Friday, July 31, 2009

python-twitter, why not?

Why Not?

I have recently started to experience Facebook and twitter, living the life of a truly 'connected' geek. But as you all could have guessed, being connected isn't all that interesting of an idea to me. In the end, what matters the most is the Code. How can I interact with twitter? There is a plethora of libraries available for interacting with Twitter. I heart Python and decided on hacking at python-twitter. The Scripting with Curl article linked off of Twitter was rather informative and provided me a reasonably good amount of background. If interested, most everything done in the article can be replicated with urllib2 in Python, and that's good to know. :-) I needed to install python-twitter and had the choice for installing from source or using easy_install. I'm on windows at the moment and have become use to using easy_install whenever possible, so I simply executed:
easy_install python-twitter
Post install, I got a warm fuzzy feeling executing:
import twitter
api = twitter.Api()
ooooh, ahhhh, I already feel more connected..... I used the api reference here as my introduction to the api. I usually like to toy a bit at the interactive interpreter to see what types of methods / attributes are on certain objects and see if I can figure things out on my own. First thing I noticed was there is a plethora of help available: help(twitter.Api), help(api.GetDirectMessage), etc... That was a +. I also noticed that upon executing api.GetDirectMessages() out of line, I received a good error message with a human-readible description. Yet another huge +. I like to look for things like this from the start, to see how reasonably the API is.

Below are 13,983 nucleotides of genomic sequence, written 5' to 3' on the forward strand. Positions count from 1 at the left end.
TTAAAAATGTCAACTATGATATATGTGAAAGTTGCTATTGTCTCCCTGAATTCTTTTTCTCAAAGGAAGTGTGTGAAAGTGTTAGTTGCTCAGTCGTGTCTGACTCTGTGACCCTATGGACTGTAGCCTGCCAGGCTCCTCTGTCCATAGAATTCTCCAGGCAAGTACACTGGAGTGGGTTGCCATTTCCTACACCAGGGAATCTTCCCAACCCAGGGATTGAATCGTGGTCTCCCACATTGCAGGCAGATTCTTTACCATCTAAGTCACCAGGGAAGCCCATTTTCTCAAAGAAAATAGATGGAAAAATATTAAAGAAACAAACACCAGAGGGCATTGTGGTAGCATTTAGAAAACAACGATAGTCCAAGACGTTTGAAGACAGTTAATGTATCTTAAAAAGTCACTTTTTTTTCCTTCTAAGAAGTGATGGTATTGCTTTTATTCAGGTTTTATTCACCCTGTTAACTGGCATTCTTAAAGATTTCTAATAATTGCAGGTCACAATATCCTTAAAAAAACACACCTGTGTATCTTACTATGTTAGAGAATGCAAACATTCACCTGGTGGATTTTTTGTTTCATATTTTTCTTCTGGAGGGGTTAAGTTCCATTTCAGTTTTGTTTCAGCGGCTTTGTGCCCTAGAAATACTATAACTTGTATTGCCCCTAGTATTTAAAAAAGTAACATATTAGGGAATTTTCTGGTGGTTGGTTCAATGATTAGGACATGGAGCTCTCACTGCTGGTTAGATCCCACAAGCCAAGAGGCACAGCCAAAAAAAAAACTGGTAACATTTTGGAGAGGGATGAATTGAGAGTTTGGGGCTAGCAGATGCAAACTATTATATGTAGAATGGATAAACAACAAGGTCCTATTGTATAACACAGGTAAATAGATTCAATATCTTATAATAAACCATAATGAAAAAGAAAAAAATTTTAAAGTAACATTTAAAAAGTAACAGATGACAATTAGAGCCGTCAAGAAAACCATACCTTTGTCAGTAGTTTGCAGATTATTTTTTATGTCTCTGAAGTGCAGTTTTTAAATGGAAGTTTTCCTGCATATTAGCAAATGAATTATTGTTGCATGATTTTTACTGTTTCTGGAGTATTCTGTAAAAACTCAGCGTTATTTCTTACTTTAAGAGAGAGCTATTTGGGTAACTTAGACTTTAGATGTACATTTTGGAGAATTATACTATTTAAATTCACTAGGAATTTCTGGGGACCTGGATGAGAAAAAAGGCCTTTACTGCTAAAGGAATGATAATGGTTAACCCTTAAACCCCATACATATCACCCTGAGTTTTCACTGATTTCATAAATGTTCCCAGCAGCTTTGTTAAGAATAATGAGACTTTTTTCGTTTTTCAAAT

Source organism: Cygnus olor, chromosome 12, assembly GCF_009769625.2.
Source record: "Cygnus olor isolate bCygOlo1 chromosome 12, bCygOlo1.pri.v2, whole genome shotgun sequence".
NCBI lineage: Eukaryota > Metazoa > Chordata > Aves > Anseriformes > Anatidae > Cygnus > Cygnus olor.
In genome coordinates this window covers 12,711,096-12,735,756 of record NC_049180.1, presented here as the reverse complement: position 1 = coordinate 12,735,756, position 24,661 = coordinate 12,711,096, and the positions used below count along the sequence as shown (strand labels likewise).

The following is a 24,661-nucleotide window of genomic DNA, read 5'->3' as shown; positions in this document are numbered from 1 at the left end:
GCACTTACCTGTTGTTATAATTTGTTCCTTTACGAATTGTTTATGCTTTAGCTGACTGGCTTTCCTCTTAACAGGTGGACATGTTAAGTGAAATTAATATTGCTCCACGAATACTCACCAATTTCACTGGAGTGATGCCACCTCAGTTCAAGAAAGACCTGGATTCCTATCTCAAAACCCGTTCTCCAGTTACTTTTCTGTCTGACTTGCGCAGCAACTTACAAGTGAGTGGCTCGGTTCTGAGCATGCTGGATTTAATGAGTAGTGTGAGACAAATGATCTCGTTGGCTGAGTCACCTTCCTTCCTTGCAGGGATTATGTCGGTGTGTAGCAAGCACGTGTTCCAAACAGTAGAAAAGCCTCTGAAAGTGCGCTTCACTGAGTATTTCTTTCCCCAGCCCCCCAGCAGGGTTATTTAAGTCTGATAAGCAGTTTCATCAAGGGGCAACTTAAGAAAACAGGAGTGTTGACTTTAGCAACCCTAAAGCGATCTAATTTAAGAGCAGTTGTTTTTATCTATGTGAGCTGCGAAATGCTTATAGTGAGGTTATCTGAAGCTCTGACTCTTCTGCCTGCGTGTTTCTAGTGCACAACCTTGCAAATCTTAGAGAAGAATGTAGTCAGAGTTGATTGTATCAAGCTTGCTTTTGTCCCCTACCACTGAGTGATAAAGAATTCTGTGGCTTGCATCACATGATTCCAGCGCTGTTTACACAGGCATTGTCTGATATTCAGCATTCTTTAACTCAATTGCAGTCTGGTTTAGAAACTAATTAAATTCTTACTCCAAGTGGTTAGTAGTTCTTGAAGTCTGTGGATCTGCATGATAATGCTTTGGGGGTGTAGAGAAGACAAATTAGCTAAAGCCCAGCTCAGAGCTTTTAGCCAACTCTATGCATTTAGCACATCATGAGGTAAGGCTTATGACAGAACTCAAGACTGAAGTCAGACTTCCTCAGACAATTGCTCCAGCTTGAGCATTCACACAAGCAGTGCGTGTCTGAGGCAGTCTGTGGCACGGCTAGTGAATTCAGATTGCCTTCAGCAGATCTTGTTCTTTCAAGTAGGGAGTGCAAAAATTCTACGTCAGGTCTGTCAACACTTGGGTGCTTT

Getting my list of Followers

I decided to attack a simple problem: get my list of followers. I signed up to twitter around Aug 2008 but never used it or told anyone I had an account. I only started using it seriously the last week. So, if I try to do GetFollowers just to see what happens and...

>>> api.GetFollowers()
Traceback (most recent call last):
File "", line 1, in
File "build\bdist.win32\egg\", line 1597, in GetFollowers
twitter.TwitterError: twitter.Api instance must be authenticated
Woot! Another good error message. So, let's get authenticated. Upon browsing dir(api), I found a SetCredentials method, which sounds like what I was searching for. The help provided a simple and straight forward explanation of the call:
All there is to it, no hackin at headers required. Can I get my followers now?
>>> len(api.GetFollowers())
I only have a few followers at this point in time, perhaps you can be another? It was far too easy to do this, yes/ no? Notice above I was getting the length of the list returned by GetFollowers. This call returns a List of twitter.User objects that allows you to obtain further details on the user of interest. To get the screen names of all my followers, all that needs to be done is the following:

followers = api.Followers()
for follower in followers:
print follower.screen_name

And the listing is provided. The are several functions available in the api that simplify interacting with twitter. You can trivially:
  • get different user status
  • get your direct messages
  • get replies
  • get a friends timeline
  • post a message
  • post an update (or updates)
It's pretty slick. Yet another case of Python, along with a nice API making my life simpler.

I'll probably follow up this article at a later time with a more detailed look into it but hopefully you enjoyed the brief.

1 comment:

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